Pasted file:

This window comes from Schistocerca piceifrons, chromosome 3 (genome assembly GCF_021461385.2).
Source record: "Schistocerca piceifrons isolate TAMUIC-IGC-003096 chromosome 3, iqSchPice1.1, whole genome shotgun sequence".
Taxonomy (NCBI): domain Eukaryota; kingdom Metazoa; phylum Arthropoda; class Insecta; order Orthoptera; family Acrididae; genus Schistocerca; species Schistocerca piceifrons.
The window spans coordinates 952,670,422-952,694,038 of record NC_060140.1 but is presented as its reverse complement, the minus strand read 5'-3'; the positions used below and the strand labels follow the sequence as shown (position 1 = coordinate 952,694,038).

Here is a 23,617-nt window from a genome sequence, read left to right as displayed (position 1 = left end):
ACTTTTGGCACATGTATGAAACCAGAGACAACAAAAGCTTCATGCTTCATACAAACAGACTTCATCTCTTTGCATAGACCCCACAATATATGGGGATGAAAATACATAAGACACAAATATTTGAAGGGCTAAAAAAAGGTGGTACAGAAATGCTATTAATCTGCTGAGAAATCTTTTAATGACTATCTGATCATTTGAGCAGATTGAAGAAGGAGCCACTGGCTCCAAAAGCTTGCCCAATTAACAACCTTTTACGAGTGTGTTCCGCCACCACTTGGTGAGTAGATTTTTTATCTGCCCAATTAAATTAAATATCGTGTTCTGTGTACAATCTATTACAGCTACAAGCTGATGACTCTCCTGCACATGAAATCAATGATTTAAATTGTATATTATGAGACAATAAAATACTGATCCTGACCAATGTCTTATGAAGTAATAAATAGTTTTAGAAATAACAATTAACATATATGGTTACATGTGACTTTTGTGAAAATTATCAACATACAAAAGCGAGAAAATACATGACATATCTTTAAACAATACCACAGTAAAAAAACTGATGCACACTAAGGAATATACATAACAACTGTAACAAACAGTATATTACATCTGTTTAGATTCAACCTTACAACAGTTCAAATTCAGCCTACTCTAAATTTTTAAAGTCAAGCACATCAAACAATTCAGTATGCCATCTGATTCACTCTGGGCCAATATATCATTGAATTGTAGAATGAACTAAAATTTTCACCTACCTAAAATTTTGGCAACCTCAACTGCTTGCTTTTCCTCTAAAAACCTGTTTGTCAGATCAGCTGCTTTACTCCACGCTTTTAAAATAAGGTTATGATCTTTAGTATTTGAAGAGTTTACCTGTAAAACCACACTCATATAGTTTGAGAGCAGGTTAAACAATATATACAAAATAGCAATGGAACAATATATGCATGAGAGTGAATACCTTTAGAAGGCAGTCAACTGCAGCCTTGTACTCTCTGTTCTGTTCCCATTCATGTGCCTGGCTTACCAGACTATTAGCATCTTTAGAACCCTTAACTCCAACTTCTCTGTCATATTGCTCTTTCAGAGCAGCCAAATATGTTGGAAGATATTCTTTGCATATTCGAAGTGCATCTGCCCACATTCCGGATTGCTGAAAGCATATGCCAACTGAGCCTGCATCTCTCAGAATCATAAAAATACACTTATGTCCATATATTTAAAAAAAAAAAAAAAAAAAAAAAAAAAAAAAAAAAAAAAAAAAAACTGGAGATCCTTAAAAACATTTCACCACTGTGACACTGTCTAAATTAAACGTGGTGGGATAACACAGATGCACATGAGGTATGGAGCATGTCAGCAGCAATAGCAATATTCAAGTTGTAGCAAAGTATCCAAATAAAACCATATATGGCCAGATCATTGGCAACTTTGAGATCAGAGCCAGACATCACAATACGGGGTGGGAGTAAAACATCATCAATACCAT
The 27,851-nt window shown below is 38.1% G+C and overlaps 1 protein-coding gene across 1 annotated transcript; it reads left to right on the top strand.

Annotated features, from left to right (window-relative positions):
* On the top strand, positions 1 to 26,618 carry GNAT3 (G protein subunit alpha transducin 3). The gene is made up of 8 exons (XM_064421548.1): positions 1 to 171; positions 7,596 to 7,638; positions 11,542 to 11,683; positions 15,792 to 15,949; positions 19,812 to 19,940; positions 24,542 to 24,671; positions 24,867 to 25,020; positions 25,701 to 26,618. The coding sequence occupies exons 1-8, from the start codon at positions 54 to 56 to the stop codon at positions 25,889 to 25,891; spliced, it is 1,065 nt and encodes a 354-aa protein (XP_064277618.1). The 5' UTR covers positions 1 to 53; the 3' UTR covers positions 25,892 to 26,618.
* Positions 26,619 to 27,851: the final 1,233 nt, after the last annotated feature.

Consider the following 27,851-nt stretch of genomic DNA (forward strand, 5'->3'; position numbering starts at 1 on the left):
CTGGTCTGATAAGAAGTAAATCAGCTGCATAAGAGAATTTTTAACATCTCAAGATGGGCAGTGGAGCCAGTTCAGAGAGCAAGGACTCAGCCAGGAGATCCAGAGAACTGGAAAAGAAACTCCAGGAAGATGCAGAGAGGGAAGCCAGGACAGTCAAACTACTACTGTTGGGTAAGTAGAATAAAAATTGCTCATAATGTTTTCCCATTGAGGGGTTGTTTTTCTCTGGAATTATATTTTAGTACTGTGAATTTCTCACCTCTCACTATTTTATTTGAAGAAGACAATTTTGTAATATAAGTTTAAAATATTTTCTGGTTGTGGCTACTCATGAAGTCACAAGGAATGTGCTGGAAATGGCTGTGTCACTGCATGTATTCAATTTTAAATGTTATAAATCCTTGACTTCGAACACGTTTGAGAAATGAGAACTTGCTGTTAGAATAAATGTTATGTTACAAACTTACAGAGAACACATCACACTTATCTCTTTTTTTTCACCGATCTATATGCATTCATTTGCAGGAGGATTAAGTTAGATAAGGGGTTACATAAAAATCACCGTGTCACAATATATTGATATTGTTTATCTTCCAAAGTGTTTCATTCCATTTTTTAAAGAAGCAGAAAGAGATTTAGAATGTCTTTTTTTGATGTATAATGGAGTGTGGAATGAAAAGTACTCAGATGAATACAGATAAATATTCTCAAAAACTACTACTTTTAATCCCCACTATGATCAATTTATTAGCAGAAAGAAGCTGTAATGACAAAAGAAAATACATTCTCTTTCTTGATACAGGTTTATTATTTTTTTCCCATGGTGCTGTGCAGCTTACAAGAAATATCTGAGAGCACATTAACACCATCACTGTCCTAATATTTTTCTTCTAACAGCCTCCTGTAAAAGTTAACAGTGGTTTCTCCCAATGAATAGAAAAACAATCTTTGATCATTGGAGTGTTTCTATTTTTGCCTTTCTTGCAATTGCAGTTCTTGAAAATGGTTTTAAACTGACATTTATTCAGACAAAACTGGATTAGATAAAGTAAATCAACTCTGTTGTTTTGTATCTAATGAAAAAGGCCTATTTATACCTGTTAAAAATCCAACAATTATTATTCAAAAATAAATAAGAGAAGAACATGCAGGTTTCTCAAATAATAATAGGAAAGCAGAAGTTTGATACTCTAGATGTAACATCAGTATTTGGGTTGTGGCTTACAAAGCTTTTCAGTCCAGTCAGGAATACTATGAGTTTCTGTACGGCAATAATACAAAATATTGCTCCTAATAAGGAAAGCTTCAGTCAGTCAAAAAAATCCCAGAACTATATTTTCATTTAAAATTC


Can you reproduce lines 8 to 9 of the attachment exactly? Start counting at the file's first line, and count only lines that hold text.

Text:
Annotated features, from left to right (window-relative positions):
* On the top strand, positions 1 to 26,618 carry GNAT3 (G protein subunit alpha transducin 3). The gene is made up of 8 exons (XM_064421548.1): positions 1 to 171; positions 7,596 to 7,638; positions 11,542 to 11,683; positions 15,792 to 15,949; positions 19,812 to 19,940; positions 24,542 to 24,671; positions 24,867 to 25,020; positions 25,701 to 26,618. The coding sequence occupies exons 1-8, from the start codon at positions 54 to 56 to the stop codon at positions 25,889 to 25,891; spliced, it is 1,065 nt and encodes a 354-aa protein (XP_064277618.1). The 5' UTR covers positions 1 to 53; the 3' UTR covers positions 25,892 to 26,618.